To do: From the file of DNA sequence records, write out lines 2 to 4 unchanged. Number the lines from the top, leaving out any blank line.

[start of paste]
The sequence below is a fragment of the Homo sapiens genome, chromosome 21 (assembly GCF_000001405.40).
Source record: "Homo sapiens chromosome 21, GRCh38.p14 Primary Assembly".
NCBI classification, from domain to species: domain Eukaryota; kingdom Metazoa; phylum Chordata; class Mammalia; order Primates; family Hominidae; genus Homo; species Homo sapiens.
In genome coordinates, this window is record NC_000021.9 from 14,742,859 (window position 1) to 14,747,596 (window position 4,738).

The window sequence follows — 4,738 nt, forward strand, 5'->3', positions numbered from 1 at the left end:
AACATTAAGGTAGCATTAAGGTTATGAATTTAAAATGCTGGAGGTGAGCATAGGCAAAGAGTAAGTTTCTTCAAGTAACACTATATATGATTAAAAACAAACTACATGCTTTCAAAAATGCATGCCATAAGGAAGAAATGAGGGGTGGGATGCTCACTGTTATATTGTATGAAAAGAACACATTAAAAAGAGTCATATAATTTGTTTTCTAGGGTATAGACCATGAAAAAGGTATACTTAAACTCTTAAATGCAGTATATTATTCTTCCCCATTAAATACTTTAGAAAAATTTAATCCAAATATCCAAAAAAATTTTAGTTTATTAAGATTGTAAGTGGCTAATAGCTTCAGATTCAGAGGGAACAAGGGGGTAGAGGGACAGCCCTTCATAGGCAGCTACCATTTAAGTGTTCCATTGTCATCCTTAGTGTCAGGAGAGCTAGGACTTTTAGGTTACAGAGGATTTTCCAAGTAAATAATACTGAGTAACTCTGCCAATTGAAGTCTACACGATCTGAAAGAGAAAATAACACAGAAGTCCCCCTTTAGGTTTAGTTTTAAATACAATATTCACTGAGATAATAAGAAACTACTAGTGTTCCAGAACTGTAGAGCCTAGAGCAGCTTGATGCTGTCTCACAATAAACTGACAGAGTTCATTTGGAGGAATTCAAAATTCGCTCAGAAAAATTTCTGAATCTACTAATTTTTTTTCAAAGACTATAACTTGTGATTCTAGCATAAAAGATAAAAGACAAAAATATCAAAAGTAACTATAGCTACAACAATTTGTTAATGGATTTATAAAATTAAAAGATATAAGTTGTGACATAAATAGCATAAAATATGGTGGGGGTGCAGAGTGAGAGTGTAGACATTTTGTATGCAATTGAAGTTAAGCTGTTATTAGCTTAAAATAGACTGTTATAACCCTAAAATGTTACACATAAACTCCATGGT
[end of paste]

Source record: "Homo sapiens chromosome 21, GRCh38.p14 Primary Assembly".
NCBI classification, from domain to species: domain Eukaryota; kingdom Metazoa; phylum Chordata; class Mammalia; order Primates; family Hominidae; genus Homo; species Homo sapiens.
In genome coordinates, this window is record NC_000021.9 from 14,742,859 (window position 1) to 14,747,596 (window position 4,738).